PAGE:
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Special Event

Millennium 2000: Sports Records

Aired January 3, 2000 - 7:30 p.m. ET

THIS IS A RUSH TRANSCRIPT. THIS COPY MAY NOT BE IN ITS FINAL FORM AND MAY BE UPDATED.

JUDY WOODRUFF, CNN ANCHOR: Unbreakable records broken, unequaled streaks surpassed -- sports in millennium 2000: the next records to fall, the ultimate limits to beat.

BERNARD SHAW, CNN ANCHOR: Good evening, I'm Bernard Shaw.

WOODRUFF: And I'm Judy Woodruff.

We continue CNN's Millennium coverage 2000 this half hour with a look at sports, how it's evolved and what we can expect in the future. Top sportscaster Bob Costas will be our guest in just a few minutes.

But first, as athletic records are broken and broken again, we wonder how much better can athletes get? We pitched that question to CNN's Jeff Flock.

(BEGIN VIDEOTAPE)

UNIDENTIFIED SPORTSCASTER: Ryun's astonishing kick did it.

(END VIDEO CLIP)

JEFF FLOCK, CNN CORRESPONDENT: What is it like being the fastest man in the world?

JIM RYUN, FMR. WORLD MILE RECORD HOLDER: When it's happening to you, I don't think you necessarily have a true appreciation of it. It's only after you've had a time to reflect on it that you can look back and say, it really happened.

FLOCK: What made you special?

GALE SAYERS, PRO FOOTBALL HALL OF FAMER: The God-given talent that I had. That's the only thing I can attribute it to. I had a lot of talent.

BONNIE BLAIR, 5-TIME OLYMPIC GOLD MEDALIST: There's probably nothing quite like crossing the finish line and seeing the clock read numbers that you have never seen before.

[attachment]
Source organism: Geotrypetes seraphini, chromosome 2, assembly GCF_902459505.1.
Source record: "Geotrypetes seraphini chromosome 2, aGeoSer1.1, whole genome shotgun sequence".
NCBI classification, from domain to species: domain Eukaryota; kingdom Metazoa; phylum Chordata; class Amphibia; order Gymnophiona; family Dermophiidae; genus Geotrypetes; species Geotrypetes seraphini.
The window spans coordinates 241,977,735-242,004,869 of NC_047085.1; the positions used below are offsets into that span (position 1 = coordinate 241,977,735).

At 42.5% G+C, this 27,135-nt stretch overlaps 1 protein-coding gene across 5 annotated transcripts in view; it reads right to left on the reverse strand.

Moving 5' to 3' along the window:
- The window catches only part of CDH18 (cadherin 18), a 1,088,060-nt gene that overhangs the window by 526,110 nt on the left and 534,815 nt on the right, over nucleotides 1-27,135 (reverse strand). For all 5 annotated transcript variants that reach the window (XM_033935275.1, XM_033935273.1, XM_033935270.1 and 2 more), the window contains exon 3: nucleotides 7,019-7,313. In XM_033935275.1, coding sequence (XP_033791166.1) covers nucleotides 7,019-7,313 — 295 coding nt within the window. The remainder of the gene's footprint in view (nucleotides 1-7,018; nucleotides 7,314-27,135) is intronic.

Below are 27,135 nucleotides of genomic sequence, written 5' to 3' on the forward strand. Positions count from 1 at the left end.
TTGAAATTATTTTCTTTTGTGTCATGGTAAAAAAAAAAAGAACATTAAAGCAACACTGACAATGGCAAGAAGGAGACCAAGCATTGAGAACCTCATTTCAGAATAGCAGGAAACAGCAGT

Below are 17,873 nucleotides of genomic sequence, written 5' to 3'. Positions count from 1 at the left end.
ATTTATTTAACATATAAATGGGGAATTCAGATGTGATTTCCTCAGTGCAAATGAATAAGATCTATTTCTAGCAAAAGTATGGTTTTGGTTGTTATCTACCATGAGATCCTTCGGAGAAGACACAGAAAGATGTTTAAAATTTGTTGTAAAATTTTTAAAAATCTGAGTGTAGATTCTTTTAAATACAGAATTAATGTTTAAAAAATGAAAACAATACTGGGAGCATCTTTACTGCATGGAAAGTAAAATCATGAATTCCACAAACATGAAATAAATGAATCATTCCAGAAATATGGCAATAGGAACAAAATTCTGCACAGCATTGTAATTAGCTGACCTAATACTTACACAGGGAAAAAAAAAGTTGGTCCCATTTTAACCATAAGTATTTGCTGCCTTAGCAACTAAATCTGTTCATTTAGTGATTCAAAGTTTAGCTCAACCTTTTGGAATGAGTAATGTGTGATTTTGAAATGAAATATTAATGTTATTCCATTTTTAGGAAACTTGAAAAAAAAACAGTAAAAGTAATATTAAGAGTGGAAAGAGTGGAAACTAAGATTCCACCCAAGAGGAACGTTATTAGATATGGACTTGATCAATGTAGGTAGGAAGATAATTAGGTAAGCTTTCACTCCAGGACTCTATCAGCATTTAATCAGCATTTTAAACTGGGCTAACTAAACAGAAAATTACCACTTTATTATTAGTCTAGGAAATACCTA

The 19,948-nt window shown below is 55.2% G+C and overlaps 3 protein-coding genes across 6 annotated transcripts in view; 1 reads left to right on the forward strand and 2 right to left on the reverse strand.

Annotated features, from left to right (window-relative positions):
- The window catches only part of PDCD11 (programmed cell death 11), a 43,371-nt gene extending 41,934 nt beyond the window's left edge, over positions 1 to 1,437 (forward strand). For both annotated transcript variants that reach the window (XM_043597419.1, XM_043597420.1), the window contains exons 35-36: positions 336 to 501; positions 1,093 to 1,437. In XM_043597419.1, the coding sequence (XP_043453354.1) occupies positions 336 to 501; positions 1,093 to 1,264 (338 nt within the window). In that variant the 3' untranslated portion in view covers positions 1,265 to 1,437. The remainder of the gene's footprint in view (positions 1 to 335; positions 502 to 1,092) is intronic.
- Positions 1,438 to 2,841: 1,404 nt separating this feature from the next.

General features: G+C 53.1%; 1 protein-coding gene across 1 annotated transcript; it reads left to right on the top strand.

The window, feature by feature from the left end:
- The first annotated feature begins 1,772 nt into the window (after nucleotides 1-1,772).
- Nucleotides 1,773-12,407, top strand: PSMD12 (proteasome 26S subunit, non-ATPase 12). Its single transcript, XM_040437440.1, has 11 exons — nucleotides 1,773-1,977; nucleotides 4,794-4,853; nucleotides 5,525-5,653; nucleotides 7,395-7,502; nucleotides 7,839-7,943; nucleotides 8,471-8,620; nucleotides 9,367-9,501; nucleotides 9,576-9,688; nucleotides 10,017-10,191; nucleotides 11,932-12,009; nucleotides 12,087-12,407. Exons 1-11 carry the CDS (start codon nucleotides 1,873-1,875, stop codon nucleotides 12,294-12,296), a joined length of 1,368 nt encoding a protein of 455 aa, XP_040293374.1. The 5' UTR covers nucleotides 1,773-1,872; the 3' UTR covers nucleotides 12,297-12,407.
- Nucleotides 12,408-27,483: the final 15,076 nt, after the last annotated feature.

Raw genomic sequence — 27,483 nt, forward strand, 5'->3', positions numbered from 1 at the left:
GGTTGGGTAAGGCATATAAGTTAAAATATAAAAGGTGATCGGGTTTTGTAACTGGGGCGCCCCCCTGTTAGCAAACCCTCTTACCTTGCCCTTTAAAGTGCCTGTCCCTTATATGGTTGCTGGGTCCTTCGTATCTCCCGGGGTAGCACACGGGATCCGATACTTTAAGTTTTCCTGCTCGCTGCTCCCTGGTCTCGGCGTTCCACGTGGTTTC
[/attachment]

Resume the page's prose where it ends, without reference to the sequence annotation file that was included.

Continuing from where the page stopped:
(BEGIN VIDEO CLIP)

UNIDENTIFIED SPORTSCASTER: Michael Johnson has a big lead.

(END VIDEO CLIP)

FLOCK (voice-over): As a thousand years of athletic achievement comes to an end, we wonder what are the limits of human performance?

(on camera): How fast can we run or skate or swim? How much weight can we lift? How high can we jump? While no one knows exactly what those limits are, we do know that they are being tested and pushed every day right here.

This is the U.S. Olympic training center in Colorado Springs, Colorado.

UNIDENTIFIED FEMALE: We want the bar to go up level.

FLOCK (voice-over): Here, researchers calculate the amount of force weightlifters can exert without ripping a tendon or dislocating an elbow. They test a sophisticated timing system that enables athletes to press the limits of reaction time in track or skating competitions.

The national volleyball team experiments with new weight training techniques to push the limits of their spiking power.

LLOY BALL, CAPT., U.S. MEN'S VOLLEYBALL TEAM: My vertical has increased, my power has increased, stamina has increased.

FLOCK (on camera): You're a better player.

BALL: Exactly.

FLOCK (voice-over): But where does all this pushing end up? What are the limits? No one will ever run faster than 10.1 seconds for the hundred meters, predicted University of California track coach Brutus Hamilton in 1934. He also said the absolute limit in the high jump was six feet, 11 inches, the mile for any human the equivalent of about 4.02. By 1960, all of those marks had fallen.

(BEGIN VIDEO CLIP)

UNIDENTIFIED SPORTSCASTER: His new world record was three minutes, 51 and one-tenth seconds.

Jim Ryun held the world mile record longer than anyone in history.

(on camera): Coming off that last turn, do you know what you're doing? Do you know that you're about to break a world record?